Greengirls Helen Yarmoska, Nicole Hvidsten, Martha Buns, Connie Nelson, Kim Palmer and Mary Jane Smetanka are dishin' the dirt from the back-yard garden and beyond. Whether you're a greenthumb or greenhorn, they're eager to learn from your mishaps, mistakes - and most importantly, your sweet successes - all growing season long.
It's State Fair time, which means it's also the beginning of Minnesota's apple season. Some of the early varieties like Zestar! are already available, with Honeycrisps, Minnesota's most popular apple, soon to follow.
Honeycrisps usually start appearing in mid-September, but they may arrive as early as next week, according to growers. Some apple varieties are two weeks ahead of schedule.
Minnesota's total apple crop will be down this year, about 60 to 70 percent of normal, estimated David Bedford, research scientist and apple breeder at the University of Minnesota (www.apples.umn.edu). But that's actually good news. Growers were on edge this spring after unusually warm weather in March brought early blossoming, followed by April frost that nipped tender buds.
While a few growers were hit very hard, losing almost all of this year's crop, most growers fared better than expected. "Pollination went well," Bedford said. "It's not a total disaster. It could have been a lot worse."
Early-blooming apples might be in shorter supply than usual, Bedford said, because they were a little more vulnerable to this spring's unusual weather. There may be fewer apples available for U-Pick and at farmer's markets. But Bedford doesn't expect apple shortages in stores because most apples are shipped from other growing regions, including Washington state. That's where Pepin Heights, the state's largest producer of apples, will be getting much of its fruit this year, said vice president Tim Byrne. Pepin Heights' 125,000 trees survived the early frost only to lose most of their fruit during May hailstorms.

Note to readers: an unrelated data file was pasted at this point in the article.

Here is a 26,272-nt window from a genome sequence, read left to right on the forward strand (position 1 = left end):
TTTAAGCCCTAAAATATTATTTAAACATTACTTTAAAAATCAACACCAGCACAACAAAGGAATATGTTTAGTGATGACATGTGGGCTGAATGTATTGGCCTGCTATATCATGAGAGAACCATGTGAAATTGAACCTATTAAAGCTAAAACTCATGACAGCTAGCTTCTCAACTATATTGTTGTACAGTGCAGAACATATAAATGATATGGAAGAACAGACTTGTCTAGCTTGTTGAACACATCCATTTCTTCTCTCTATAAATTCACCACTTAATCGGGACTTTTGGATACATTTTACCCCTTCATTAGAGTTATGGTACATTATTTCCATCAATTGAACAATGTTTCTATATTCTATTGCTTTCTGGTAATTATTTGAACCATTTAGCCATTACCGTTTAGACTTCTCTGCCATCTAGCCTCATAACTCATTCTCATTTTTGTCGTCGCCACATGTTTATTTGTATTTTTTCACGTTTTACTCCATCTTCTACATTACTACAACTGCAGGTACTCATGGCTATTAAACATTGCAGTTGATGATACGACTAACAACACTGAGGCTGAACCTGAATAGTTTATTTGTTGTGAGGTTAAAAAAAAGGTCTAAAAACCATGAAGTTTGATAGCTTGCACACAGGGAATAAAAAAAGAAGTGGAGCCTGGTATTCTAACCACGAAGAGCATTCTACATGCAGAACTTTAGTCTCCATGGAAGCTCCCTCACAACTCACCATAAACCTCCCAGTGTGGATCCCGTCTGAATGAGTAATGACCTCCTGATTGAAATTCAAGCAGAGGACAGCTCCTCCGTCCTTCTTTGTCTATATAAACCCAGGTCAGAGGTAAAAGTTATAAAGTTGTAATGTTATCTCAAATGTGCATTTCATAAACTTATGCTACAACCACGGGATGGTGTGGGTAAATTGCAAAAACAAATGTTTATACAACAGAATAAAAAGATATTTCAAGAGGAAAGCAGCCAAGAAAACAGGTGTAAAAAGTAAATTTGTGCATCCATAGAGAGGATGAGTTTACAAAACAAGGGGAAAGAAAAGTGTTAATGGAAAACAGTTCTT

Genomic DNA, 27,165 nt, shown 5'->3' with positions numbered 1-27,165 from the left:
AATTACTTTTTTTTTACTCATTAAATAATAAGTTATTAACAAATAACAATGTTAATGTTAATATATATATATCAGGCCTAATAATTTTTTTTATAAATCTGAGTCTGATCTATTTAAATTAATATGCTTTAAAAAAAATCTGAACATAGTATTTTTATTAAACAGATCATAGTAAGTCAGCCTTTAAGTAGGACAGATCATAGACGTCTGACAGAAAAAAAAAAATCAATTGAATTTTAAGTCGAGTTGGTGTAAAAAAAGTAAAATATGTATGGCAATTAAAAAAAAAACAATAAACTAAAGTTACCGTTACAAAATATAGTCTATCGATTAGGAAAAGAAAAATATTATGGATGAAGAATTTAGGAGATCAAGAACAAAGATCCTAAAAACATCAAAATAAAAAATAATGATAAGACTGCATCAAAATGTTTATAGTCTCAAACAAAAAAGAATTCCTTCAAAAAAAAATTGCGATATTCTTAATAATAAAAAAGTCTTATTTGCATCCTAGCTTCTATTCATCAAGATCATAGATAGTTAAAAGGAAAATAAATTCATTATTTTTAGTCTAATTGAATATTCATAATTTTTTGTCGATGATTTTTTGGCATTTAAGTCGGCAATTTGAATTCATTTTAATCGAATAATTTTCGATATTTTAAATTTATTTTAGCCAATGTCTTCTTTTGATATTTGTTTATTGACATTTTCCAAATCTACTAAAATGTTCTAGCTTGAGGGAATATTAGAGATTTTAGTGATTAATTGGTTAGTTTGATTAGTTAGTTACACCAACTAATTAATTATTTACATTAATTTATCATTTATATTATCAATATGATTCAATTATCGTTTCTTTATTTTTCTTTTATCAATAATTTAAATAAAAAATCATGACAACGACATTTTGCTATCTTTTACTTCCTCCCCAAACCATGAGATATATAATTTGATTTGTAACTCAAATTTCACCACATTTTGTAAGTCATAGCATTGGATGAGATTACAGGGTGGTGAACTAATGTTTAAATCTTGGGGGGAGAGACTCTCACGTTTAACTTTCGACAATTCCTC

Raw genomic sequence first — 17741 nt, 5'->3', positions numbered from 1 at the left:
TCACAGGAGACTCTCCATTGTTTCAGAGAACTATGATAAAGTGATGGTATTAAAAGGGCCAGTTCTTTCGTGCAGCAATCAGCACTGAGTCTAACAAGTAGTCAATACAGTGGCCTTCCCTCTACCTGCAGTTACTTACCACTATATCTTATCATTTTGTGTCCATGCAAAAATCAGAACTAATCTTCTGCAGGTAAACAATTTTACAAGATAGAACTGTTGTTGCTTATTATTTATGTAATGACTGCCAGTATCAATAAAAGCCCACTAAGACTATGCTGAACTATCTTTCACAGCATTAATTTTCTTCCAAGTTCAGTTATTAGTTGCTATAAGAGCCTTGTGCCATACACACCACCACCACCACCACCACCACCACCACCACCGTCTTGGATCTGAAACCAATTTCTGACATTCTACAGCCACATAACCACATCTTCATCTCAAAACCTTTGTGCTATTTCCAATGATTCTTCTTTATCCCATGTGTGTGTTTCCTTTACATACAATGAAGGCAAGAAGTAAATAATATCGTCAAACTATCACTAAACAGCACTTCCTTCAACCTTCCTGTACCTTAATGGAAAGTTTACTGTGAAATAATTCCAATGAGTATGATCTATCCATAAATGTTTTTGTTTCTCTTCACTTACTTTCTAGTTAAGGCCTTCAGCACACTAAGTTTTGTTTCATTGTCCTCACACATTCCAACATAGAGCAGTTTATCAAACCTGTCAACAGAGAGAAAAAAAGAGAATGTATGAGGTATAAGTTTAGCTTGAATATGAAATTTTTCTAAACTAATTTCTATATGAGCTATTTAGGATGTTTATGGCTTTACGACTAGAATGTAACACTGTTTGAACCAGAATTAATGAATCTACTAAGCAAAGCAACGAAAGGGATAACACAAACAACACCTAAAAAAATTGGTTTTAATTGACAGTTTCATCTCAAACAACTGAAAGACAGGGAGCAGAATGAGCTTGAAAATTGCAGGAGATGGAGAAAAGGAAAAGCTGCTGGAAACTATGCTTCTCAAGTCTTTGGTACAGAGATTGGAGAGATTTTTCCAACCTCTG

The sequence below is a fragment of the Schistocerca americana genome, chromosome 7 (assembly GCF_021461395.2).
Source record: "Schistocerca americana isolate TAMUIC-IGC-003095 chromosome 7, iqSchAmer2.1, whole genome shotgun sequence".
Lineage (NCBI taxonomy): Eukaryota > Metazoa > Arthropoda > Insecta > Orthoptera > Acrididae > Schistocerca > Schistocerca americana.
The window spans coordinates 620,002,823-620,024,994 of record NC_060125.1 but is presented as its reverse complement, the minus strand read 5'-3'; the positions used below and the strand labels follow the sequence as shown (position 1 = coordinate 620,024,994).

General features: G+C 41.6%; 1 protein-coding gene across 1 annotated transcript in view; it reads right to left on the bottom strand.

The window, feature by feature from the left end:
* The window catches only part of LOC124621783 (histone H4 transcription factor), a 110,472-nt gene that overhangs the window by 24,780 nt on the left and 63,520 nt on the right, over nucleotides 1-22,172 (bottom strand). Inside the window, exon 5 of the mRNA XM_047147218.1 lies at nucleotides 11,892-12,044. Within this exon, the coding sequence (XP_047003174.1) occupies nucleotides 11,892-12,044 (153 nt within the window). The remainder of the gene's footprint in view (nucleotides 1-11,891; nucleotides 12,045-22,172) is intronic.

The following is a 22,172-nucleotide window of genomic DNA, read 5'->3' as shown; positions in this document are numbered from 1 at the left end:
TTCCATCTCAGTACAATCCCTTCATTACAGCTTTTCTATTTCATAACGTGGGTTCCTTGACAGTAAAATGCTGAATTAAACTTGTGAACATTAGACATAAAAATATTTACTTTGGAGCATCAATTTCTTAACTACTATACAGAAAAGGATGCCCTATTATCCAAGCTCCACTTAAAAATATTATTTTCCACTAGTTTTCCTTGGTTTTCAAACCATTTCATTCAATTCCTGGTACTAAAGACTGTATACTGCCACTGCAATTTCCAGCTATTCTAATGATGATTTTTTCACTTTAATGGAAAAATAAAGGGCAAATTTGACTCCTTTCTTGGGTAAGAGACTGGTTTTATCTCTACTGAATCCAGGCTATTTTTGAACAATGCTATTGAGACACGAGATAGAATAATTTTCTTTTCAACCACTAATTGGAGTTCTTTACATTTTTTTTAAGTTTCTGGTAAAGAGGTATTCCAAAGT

"There will be plenty of apples," said Mike Dekarski, president of the Minnesota Apple Growers Association and owner of Apple Jack Orchards in Delano (www.applejackorchards.com). "We will have enough for a lot of fall fun."
The Apple House at the Minnesota Landscape Arboretum (www.arboretum.umn.edu/applehouse.aspx) will open Sept. 1 offering freshly picked fruit including U of M introductions. Opening week will bring Zestar! and Chestnut crabapples. For up-to-date information about apple inventory, call 952-443-1409.
Also at the Apple House will be other freshly picked seasonal produce, as well as locally made ice cream, fudge, maple syrup and jams. The Apple House will be open 10 a.m.-6 p.m. daily through early November. It's located about 1.5 miles west of the Arboretum entrance on Highway 5 in Chanhassen.
If you have a favorite apple or a favorite orchard you like to visit, it's a good idea to call ahead, especially this year, to make sure the apples you want will be available. For a list of local growers, visit the Minnesota Apple Growers Association website (www.minnesotaapple.org).
What's your favorite apple? And where do you like to get them -- do you pick 'em yourself at an orchard or buy 'em at the farmer's market or grocery store?
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